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Tuesday, 19 March 1985
Page: 381

Senator HAMER —My question is directed to the Minister representing the Ministers for Foreign Affairs and Defence. Does the Minister share the concern of the Indonesian Foreign Minister, Dr Mochtar, who said on Australian Broadcasting Corporation radio last week that what happened during the Australian Foreign Minister's swing through Indo-China was 'very unfortunate because it does impair Mr Hayden's credibility'? Does the Minister agree that this criticism from a senior Minister of the largest country in the region about Mr Hayden's handling of such sensitive matters will further damage our standing with the members of the Association of South East Asian Nations?

Senator GARETH EVANS —I do not accept the conclusions Senator Hamer drew from the statements made last week by Mr Mochtar. I am not at all sure that, on further thinking about it, Mr Mochtar would wish to repeat that assertion. In subsequent communications he has made it perfectly clear to Australian Government representatives that he accepts as extremely useful guidelines for the further discussion of the resolution of the Kampuchean problem the clarifications obtained by Mr Hayden. Furthermore, despite all the suggestions that were made in a number of places about the inappropriateness of Mr Hayden visiting Vietnam at a time when its troops were apparently engaged in across-the-border attacks in Thailand, Mr Mochtar himself has in the last three days paid just such a visit and at the same time, with Vietnamese troops still engaged in doing whatever it was they were doing a few days earlier, has not found it possible to come out with the same sort of condemnation of that incursion as Mr Hayden very properly and very honestly made when the true facts of the matter became known to him.

So far as Australia's relations with ASEAN at large are concerned, it has to be understood that the language employed by the Indonesian Foreign Minister was comparatively mild by comparison with a great deal of that which has been employed in issues of a bilateral and multilateral kind by Indonesian ministerial representatives over the years. That is a further matter to be taken into account in judging the weight and adverse effect of that exchange. So far as the other ASEAN partners are concerned, the issues are quite unequivocal. This morning's Melbourne Age reported an absolutely unequivocal statement by Mr Dhanabalan, the Singapore Foreign Minister, indicating that the reaction in Australia to the events of the previous week struck him as nothing short of hysterical. He was, of course, referring to the unbelievable performance we witnessed from Mr Peacock and Opposition spokesmen in this respect. He made perfectly clear his view that a political stick was being used to beat Mr Hayden, which he thought quite inappropriate in all the circumstances.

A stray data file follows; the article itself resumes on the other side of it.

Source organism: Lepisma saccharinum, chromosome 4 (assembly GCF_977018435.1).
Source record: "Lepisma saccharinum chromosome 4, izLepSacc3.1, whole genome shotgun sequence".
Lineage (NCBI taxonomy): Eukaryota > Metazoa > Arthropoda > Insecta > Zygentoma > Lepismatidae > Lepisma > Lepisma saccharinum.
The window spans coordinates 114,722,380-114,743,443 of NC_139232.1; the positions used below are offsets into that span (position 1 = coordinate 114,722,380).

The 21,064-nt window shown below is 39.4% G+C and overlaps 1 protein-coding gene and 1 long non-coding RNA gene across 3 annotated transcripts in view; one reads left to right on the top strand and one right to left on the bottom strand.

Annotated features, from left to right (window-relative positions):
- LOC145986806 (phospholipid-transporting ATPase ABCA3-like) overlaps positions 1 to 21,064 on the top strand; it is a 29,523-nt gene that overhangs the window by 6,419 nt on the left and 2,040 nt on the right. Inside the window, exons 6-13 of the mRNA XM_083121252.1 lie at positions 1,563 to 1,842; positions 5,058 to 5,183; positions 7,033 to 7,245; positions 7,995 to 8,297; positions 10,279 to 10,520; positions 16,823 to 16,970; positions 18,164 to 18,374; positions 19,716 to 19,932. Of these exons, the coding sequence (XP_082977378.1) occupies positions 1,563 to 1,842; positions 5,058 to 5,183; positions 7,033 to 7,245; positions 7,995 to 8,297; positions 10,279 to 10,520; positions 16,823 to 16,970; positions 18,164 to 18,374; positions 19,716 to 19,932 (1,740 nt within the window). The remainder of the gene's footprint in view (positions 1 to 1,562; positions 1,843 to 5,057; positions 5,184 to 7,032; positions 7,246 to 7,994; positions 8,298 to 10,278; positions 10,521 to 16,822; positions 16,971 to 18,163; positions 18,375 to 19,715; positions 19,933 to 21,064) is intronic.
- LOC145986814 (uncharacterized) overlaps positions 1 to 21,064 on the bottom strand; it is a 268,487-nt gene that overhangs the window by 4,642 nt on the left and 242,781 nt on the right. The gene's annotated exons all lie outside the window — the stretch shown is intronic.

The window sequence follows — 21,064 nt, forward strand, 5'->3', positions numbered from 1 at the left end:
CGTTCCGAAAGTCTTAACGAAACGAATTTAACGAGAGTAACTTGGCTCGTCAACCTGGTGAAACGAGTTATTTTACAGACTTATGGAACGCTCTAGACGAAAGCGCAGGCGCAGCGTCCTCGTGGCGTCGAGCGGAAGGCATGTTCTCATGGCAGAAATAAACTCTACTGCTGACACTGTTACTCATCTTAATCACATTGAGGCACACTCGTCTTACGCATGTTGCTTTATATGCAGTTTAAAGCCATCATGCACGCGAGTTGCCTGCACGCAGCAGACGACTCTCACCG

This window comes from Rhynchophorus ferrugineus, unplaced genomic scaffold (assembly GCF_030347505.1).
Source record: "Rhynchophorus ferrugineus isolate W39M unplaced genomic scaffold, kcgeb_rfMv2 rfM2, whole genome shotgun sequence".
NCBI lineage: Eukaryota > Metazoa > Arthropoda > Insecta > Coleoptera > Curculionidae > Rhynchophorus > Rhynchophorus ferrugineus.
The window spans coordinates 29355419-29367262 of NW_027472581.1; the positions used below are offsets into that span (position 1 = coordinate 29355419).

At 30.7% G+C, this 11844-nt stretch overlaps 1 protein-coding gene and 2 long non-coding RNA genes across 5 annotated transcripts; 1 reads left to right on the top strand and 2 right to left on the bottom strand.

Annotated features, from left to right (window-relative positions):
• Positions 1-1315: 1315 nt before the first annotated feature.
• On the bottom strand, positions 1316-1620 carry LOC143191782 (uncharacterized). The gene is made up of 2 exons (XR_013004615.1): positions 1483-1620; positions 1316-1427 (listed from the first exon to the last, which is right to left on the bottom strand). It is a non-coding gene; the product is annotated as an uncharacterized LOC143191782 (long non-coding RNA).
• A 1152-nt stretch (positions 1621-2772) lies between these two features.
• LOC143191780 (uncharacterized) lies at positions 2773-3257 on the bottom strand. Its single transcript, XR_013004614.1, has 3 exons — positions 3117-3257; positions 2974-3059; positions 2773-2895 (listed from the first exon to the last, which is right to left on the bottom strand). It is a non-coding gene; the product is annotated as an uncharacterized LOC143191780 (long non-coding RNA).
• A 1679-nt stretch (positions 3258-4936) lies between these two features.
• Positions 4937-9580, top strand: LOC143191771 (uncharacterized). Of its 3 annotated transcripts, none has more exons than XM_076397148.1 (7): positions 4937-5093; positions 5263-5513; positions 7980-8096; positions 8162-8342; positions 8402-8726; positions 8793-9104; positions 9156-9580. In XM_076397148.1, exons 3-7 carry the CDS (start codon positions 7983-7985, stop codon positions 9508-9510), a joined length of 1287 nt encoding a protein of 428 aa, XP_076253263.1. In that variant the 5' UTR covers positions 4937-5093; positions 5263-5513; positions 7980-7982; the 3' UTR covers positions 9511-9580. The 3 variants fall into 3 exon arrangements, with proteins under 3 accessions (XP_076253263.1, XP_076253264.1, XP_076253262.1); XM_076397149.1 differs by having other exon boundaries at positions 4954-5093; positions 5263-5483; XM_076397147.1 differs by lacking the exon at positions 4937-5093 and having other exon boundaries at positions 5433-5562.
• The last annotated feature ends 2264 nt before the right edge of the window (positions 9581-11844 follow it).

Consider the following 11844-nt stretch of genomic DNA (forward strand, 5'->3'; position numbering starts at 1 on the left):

So far as the Thais are concerned, who are allegedly those most upset by the kind of initiatives in which Mr Hayden engaged-

Senator Walters —What about China and Singapore?

Senator GARETH EVANS —I have already said something about Singapore. The honourable senator may have been confused by the gentleman's Indian name, but he is the Singapore Foreign Minister. The Thais have described the clarification of the Vietnamese position obtained by Mr Hayden as helpful in their further moves to try to untangle, along with everyone else, the Cambodian situation. Moreover, I was advised a few minutes ago by Mr Hayden that just a few days ago the Thai Ambassador to Australia contacted Mr Hayden to express his concern at the extraordinary and, in his view, quite unjustified media and Opposition reaction to the events of previous days. He indicated his willingness to go on the 60 Minutes program a couple of days ago with Mr Hayden-if Mr Hayden had wanted him to-to express his support.

The Malaysians actually asked for the information about the clarification of the Vietnamese position that Mr Hayden was seeking. They have expressed gratitude for the clarifications that have been obtained and there has been no question of any criticism from them. The Philippines has been totally preoccupied with domestic circumstances and does not appear to have expressed any interest whatsoever in the alleged crisis into which Australia's ASEAN relations have been thrown by the events of last week.

I simply make the point that an enormous amount of what occurred last week has been the subject of quite grotesque misrepresentation and overreaction, not least, of course, the foundation on which so much comment was made-the suggestion that Mr Hayden had accepted, at its face value and without any demur or questioning, the propositions put to him about the Vietnamese and about there being no incursions. If honourable senators look at the precise record of exactly what Mr Hayden said to the journalists accompanying him, they will see that he was making it perfectly clear that he was simply retailing what he had been told and qualifying that by saying that, in the event that there did prove to be something in the nature of an incursion, he would be quick to condemn that. That is something which he retailed to Mr Thach and about which he advised the journalists in question.

Of course, when it did become clear, as a result of subsequent intelligence assessments and the information provided to Mr Hayden by the Thais, that there had, in fact, been such an incursion, he, as always, was true to his word and made that condemnation. The whole thing has been a totally fabricated and overplayed misrepresentation of what at every stage was a totally honest and professionally conducted initiative.

Senator Chaney —I ask the Minister to table the paper from which he has quoted.

The PRESIDENT —The Minister is tabling a paper.